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On March 15th the IP Conversazione took place in Oxford as part of the 17th Annual Oxford International Intellectual Property Law Moot. The moot pitted students of IP law from around the world against each other to argue a trade mark case involving two identical trade marks used for different but reasonably similar goods. Roger Teichman and I were invited to speak to participants about work related to this question. This post summarises some of my comments and adds some details that have emerged since.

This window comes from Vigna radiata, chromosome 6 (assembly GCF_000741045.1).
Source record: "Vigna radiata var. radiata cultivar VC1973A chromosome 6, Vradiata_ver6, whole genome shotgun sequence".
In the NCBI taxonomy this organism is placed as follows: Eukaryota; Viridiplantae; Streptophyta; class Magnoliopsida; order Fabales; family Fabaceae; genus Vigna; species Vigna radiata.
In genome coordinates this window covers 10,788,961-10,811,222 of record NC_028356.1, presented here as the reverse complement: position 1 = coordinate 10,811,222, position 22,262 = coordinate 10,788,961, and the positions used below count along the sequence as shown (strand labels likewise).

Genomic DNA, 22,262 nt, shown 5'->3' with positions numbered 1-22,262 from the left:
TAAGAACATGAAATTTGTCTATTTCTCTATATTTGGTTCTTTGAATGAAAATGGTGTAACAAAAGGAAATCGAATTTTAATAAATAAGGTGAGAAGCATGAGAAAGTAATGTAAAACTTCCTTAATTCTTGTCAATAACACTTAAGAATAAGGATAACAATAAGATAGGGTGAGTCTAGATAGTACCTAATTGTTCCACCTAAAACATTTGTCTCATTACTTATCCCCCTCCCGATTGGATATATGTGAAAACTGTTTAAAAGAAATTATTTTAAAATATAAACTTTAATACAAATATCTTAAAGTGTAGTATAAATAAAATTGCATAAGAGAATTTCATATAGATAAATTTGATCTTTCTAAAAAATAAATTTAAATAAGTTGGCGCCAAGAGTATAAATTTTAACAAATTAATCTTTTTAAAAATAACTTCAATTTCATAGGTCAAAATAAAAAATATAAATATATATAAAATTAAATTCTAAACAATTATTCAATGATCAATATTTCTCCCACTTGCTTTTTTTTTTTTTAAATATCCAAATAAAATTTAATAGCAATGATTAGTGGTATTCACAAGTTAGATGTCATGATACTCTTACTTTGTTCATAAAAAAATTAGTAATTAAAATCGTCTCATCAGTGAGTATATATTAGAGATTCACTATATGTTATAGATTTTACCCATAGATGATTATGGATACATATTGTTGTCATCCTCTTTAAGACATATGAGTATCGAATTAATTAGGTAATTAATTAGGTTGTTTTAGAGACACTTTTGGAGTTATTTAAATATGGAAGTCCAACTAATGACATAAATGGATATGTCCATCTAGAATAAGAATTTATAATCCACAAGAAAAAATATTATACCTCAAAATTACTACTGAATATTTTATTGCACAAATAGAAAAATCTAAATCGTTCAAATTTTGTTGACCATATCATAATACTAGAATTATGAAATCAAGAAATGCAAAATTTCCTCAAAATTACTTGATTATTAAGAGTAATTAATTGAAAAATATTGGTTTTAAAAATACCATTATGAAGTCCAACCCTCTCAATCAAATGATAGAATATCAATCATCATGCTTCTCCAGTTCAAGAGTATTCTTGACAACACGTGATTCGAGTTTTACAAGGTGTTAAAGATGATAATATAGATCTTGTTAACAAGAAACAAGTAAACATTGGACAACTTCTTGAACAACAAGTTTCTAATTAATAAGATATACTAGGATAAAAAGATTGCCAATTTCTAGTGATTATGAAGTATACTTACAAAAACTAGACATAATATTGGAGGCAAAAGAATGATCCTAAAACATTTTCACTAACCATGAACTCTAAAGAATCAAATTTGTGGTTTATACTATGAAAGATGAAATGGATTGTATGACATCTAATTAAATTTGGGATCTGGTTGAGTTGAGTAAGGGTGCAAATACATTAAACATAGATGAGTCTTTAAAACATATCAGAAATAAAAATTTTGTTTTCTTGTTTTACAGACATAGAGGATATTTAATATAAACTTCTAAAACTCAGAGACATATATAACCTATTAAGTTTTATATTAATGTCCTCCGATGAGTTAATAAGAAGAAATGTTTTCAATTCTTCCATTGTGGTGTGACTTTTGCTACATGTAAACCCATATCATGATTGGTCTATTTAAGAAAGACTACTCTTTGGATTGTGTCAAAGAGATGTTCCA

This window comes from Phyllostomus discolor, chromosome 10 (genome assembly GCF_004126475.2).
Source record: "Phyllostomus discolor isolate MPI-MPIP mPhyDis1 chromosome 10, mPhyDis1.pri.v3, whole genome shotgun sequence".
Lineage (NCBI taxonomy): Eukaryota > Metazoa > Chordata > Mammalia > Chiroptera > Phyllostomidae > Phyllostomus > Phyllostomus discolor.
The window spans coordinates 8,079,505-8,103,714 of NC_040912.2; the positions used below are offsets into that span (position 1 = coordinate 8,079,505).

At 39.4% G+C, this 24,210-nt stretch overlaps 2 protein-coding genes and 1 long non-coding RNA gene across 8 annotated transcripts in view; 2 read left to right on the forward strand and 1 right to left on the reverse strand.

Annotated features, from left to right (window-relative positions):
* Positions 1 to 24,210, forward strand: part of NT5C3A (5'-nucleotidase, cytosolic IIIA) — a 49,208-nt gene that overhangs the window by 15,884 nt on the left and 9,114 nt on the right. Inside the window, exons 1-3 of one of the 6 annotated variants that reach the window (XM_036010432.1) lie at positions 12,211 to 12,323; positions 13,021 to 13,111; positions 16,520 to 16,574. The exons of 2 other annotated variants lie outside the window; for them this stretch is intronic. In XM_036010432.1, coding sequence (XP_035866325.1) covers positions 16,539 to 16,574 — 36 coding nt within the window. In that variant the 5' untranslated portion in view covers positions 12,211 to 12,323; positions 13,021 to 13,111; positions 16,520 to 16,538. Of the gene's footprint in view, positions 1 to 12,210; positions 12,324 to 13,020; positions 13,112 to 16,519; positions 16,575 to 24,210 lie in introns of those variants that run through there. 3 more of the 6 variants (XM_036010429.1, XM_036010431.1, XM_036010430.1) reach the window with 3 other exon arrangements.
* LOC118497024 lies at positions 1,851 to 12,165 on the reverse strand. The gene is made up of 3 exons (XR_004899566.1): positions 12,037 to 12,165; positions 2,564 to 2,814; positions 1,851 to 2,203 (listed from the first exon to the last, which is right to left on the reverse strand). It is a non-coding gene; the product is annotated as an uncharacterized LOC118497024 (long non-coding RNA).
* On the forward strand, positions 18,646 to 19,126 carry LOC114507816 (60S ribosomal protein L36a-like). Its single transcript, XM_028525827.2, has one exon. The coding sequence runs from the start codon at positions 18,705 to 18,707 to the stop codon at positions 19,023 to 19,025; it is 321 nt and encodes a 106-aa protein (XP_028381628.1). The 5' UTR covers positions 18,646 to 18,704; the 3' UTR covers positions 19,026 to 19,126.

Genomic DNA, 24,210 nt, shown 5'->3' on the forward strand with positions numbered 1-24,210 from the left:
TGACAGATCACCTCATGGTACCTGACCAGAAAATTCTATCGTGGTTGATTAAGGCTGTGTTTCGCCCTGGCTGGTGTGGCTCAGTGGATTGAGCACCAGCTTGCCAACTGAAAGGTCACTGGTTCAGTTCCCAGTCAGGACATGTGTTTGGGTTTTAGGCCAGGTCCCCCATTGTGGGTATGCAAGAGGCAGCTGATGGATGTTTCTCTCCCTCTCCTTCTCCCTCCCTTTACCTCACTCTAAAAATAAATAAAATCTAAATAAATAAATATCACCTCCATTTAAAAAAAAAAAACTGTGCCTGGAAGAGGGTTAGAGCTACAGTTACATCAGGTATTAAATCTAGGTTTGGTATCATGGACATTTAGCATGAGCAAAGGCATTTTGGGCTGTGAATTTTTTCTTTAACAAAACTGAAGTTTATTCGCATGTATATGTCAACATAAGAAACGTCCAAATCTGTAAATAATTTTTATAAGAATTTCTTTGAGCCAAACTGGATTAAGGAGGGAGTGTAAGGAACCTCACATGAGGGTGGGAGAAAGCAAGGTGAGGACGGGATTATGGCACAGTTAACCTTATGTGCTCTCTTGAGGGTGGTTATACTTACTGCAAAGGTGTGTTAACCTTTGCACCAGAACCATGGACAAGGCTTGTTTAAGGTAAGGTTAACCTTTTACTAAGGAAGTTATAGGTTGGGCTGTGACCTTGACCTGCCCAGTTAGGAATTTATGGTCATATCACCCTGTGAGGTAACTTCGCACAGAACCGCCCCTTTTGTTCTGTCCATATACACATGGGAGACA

Philosophy of Trademarks

Roger drew our attention to Borges’ classification of animals that includes headings such as: “embalmed ones” and “others”. This classification, though odd,  might well serve a purpose and it can be used to group animals together that are similar with respect to the classification. Roger used the example to illustrate a point: a judgement that animals or goods are similar requires a…

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